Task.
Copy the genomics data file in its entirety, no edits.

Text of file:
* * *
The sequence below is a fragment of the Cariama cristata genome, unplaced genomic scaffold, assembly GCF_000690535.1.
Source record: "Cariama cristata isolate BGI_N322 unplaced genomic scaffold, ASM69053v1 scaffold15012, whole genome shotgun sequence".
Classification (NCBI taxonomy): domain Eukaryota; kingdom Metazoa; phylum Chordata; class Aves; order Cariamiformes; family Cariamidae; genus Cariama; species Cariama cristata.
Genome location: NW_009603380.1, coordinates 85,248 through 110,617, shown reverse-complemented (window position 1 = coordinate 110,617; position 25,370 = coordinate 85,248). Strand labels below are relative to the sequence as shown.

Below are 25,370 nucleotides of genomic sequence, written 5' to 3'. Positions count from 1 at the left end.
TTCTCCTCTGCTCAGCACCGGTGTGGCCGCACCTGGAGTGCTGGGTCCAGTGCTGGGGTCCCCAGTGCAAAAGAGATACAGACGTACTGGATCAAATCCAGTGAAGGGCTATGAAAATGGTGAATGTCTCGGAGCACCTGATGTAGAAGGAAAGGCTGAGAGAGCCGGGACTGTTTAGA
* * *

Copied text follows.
The sequence below is a fragment of the Cariama cristata genome, unplaced genomic scaffold, assembly GCF_000690535.1.
Source record: "Cariama cristata isolate BGI_N322 unplaced genomic scaffold, ASM69053v1 scaffold15012, whole genome shotgun sequence".
Classification (NCBI taxonomy): domain Eukaryota; kingdom Metazoa; phylum Chordata; class Aves; order Cariamiformes; family Cariamidae; genus Cariama; species Cariama cristata.
Genome location: NW_009603380.1, coordinates 85,248 through 110,617, shown reverse-complemented (window position 1 = coordinate 110,617; position 25,370 = coordinate 85,248). Strand labels below are relative to the sequence as shown.

Below are 25,370 nucleotides of genomic sequence, written 5' to 3'. Positions count from 1 at the left end.
TTCTCCTCTGCTCAGCACCGGTGTGGCCGCACCTGGAGTGCTGGGTCCAGTGCTGGGGTCCCCAGTGCAAAAGAGATACAGACGTACTGGATCAAATCCAGTGAAGGGCTATGAAAATGGTGAATGTCTCGGAGCACCTGATGTAGAAGGAAAGGCTGAGAGAGCCGGGACTGTTTAGA